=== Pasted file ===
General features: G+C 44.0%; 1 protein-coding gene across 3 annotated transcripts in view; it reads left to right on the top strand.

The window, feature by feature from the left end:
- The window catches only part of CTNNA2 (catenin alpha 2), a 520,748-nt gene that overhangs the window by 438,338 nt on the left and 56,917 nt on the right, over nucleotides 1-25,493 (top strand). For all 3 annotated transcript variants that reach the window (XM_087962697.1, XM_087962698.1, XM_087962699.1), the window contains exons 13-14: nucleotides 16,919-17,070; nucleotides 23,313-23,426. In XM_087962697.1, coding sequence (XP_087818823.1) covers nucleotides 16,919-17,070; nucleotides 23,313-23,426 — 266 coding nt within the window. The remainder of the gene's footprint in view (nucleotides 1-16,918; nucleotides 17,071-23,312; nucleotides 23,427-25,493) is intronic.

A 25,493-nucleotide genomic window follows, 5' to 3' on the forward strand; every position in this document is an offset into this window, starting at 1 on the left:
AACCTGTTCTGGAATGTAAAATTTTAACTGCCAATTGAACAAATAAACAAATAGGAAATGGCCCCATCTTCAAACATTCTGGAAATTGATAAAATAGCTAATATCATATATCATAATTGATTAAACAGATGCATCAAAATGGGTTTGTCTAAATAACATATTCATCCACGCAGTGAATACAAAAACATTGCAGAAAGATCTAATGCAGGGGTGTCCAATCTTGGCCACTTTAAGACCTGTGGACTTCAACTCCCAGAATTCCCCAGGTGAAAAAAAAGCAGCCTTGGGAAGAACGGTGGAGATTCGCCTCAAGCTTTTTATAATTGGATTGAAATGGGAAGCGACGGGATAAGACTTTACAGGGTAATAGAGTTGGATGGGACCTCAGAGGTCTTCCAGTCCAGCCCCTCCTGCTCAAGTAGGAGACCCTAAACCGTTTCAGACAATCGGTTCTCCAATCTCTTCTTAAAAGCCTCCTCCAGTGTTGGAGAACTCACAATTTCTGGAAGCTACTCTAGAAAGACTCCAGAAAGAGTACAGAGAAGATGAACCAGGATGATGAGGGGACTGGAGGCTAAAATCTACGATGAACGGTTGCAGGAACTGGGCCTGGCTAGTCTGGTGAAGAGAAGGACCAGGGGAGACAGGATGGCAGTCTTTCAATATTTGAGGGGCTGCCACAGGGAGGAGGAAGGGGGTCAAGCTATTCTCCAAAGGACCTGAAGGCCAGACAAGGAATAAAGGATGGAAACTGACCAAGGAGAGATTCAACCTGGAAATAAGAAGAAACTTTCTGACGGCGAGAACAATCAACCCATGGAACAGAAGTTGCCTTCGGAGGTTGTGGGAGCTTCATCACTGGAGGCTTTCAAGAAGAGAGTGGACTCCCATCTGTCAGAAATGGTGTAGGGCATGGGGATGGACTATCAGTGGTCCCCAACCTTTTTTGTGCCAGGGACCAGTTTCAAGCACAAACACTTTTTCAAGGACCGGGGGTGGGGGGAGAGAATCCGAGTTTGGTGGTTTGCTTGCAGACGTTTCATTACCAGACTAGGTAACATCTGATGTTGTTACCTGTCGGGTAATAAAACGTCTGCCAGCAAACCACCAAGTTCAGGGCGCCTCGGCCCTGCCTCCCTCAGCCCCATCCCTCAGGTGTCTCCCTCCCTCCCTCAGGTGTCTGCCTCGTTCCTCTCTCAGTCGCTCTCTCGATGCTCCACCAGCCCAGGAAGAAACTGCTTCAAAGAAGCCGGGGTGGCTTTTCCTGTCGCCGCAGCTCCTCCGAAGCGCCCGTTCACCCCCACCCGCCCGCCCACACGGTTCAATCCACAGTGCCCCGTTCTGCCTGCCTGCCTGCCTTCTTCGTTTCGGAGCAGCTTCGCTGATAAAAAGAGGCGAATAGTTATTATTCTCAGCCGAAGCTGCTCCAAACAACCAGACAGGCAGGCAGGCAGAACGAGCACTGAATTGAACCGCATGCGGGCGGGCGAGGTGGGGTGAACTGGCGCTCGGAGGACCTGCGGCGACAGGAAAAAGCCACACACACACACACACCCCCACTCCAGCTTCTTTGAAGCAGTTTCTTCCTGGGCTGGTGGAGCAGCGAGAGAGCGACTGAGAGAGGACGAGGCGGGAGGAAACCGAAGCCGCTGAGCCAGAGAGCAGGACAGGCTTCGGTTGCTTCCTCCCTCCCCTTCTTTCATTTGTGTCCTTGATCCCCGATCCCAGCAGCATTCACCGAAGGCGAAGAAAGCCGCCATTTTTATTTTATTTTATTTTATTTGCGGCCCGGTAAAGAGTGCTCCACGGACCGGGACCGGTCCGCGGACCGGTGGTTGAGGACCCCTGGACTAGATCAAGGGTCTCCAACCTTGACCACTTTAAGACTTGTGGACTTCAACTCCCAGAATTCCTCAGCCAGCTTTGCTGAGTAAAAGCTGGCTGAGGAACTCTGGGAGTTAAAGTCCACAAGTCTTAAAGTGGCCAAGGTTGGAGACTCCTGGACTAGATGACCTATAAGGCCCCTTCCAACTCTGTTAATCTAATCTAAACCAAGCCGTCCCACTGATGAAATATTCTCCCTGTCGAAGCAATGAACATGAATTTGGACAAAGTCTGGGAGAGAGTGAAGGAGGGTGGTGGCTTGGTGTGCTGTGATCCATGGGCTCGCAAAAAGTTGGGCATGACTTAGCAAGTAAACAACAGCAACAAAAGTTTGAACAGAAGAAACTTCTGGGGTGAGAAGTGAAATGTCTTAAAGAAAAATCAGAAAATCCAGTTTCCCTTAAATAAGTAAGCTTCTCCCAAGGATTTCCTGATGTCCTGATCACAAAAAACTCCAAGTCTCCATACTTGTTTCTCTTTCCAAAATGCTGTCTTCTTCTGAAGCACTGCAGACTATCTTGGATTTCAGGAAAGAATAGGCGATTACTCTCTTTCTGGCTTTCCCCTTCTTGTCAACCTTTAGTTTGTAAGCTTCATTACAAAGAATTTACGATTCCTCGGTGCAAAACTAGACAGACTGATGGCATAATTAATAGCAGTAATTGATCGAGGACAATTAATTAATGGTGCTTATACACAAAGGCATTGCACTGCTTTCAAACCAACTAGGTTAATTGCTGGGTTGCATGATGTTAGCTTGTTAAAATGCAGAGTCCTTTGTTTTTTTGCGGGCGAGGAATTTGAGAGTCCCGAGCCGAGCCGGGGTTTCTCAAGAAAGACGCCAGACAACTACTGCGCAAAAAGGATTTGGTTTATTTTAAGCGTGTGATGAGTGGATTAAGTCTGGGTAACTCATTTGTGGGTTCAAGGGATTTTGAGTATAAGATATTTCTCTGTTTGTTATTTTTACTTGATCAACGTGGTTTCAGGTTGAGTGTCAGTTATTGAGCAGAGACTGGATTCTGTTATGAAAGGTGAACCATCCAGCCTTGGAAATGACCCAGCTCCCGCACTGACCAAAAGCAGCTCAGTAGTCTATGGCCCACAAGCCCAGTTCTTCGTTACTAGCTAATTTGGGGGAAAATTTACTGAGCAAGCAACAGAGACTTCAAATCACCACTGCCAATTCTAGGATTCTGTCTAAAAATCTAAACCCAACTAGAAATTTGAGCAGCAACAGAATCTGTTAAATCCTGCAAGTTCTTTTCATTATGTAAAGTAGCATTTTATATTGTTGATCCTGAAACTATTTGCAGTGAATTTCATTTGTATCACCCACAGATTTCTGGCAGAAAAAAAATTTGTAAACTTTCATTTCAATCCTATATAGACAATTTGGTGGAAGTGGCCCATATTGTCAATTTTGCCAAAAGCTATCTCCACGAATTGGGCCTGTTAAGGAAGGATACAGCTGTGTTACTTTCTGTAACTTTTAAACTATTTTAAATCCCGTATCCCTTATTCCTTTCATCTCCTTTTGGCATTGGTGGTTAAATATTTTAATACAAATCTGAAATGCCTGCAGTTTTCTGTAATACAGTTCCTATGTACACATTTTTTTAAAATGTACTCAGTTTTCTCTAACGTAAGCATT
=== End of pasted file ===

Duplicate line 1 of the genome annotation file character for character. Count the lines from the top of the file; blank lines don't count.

General features: G+C 44.0%; 1 protein-coding gene across 3 annotated transcripts in view; it reads left to right on the top strand.